Topic: BatzB - Coetzees Drift
South African (Second Boer) War
The Battle of Coetzee Drift, South Africa, 5 May 1900
The Town and Country Journal, 12 May 1900
The account is transcribed below.
CROSSING THE VET RIVER
LONDON, May 7, 6.50 a.m. -
Major-General Hutton found the enemy with two long range and four other guns strongly holding the passage across the Vet River. The 84th and 85th batteries of Field Artillery were engaged.
The enemy north of the Vet River has retreated eight miles.
Lord Roberts accompanied Major-General Pole-Carew to the Vet River, leaving his .headquarters- with Major-General Wavell's brigade two miles in the rear. Major-General Maxwell's brigade was two miles to the right.
Lieutenant-General Ian Hamilton on Friday prevented the junction of two Boer forces. The Household Cavalry, 12th Lancers, and Kitchener's Horse charged between the Boers, and inflicted heavy loss upon them. The enemy abandoned their dead and wounded.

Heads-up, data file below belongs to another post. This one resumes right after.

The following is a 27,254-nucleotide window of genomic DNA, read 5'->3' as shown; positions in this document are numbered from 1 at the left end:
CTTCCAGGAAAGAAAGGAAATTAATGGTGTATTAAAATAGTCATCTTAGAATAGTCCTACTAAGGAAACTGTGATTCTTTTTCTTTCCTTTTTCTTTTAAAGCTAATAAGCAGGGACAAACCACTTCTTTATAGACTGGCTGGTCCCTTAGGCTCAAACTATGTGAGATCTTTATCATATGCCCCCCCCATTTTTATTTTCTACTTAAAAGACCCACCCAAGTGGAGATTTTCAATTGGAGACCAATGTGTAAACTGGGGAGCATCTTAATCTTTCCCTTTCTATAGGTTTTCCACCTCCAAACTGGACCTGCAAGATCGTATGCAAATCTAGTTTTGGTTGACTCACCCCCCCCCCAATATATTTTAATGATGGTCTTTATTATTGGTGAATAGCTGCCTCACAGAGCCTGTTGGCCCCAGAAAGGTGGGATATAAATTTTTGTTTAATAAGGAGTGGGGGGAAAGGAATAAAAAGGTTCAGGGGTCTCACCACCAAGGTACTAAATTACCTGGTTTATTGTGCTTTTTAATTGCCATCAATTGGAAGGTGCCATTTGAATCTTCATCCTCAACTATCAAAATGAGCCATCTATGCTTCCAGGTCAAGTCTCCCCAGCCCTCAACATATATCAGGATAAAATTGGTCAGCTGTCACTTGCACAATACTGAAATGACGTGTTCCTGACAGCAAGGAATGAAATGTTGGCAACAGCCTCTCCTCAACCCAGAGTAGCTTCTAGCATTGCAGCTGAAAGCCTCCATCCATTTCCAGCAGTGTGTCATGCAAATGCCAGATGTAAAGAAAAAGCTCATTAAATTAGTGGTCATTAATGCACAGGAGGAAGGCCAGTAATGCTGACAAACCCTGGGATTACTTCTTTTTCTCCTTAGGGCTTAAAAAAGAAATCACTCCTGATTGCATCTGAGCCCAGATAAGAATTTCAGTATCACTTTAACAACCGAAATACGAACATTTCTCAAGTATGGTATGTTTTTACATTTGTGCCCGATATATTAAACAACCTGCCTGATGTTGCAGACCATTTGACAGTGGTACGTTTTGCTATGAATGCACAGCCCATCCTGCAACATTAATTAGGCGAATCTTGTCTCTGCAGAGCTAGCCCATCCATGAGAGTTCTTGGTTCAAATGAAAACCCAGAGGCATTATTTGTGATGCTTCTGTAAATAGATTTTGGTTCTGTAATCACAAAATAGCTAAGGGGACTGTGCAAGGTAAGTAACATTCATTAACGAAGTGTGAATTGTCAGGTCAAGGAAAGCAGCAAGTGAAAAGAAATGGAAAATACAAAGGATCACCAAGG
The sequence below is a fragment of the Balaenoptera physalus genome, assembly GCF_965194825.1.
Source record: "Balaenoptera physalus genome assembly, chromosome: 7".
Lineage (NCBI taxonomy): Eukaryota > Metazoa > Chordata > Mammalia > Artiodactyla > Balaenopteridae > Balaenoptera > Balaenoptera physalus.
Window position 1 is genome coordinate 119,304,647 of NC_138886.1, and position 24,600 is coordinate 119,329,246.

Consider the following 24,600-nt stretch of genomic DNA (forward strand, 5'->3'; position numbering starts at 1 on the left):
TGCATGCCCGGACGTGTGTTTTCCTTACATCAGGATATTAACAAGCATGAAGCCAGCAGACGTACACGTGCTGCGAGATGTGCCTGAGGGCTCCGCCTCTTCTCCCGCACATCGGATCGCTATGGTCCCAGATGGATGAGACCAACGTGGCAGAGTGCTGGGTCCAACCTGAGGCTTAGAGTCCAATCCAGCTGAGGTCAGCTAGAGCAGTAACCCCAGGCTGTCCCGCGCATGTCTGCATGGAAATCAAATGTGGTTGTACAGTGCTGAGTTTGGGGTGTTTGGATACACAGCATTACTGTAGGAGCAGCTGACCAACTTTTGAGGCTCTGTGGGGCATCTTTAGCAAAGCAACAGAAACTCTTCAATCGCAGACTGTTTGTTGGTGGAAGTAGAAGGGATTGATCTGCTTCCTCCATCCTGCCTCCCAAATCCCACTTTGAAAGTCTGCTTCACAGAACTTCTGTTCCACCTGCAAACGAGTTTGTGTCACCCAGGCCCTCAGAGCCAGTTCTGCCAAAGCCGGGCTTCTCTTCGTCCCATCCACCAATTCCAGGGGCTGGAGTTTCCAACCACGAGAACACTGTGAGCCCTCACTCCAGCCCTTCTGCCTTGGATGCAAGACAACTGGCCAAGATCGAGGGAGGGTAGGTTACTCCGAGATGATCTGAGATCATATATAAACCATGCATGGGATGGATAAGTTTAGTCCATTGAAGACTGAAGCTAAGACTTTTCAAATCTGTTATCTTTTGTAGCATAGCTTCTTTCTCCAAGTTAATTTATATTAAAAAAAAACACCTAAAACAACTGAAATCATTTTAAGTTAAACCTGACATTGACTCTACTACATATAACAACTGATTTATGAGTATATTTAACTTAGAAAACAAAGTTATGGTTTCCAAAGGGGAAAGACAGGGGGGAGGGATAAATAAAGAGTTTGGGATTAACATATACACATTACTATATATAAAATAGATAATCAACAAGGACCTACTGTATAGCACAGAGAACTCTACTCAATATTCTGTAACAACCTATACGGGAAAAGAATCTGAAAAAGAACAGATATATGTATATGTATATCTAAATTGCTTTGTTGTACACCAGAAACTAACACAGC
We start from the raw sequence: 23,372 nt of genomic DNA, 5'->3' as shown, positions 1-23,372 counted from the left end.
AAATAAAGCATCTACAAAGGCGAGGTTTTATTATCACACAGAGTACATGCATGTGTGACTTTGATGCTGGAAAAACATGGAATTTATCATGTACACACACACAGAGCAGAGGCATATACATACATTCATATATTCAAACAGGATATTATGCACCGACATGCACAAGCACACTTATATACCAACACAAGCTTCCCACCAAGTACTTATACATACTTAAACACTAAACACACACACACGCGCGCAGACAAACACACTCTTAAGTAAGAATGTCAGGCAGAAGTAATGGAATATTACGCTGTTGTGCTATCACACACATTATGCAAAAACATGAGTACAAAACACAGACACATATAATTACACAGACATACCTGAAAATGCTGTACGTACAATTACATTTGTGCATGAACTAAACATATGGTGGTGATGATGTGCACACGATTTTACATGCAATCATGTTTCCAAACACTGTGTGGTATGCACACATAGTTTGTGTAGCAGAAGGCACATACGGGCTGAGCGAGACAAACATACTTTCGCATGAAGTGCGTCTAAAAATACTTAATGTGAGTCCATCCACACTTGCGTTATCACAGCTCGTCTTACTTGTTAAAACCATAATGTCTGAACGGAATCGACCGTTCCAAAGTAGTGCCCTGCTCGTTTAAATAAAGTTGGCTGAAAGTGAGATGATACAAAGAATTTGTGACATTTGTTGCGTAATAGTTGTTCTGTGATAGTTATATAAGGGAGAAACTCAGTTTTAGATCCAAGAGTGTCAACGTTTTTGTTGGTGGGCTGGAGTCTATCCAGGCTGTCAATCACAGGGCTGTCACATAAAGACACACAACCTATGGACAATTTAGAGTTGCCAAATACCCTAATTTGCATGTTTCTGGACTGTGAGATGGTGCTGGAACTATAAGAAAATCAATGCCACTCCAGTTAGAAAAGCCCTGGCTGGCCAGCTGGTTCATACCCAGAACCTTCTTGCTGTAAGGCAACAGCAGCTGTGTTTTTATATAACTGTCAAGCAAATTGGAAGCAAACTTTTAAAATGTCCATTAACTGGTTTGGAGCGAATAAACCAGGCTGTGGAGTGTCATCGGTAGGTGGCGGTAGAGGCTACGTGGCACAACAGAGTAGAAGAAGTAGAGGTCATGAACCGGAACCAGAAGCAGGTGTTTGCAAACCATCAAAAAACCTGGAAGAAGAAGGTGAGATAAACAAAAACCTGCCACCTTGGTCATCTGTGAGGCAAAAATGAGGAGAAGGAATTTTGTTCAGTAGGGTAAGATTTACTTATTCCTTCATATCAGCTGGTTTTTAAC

Major-General Hector Macdonald, with the Highland Brigade, dislodged the enemy's right flank under cover of the guns of the bluejackets. The Black Watch greatly distinguished themselves.
Twenty-six West Australians who were temporarily separated from the main force, captured - a kopje, and held it until reinforcements arrived.
LONDON, May 7, 10.30 p.m.
Further details of the engagement at Vet River state that towards sunset the 26 West Australians crept towards the bed of the Vet River at the rear of a kopje occupied by the Boers. The Colonials fired a few volleys, and then rushed the Boers with fixed bayonets. They acted throughout on their own initiative.
LONDON, May 7, 3.58 p.m.
Lord Roberts, in a cable to the War Office, states that the Canadian New South Wales, and New Zealand Rifles, and the Queensland Mounted Infantry, vied with each other in their determination to close with the enemy on Friday during the fighting on the banks of the Vet River, and captured a Maxim gun and 25 Boers.
The British casualties were one killed, fifteen wounded, and three missing.
Other accounts state that the Queenslanders were the first to cross the Vet River, and, outflanking the Boers, they seized a commanding kop expelling the enemy. At nightfall the British troops bivouacked on the captured position. The Boers fled at daylight.
The Battle of Coetzee Drift, South Africa, 5 May 1900, Roll of Honour
Citation: The Battle of Coetzee Drift, South Africa, 5 May 1900, The Town and Country Journal, 12 May 1900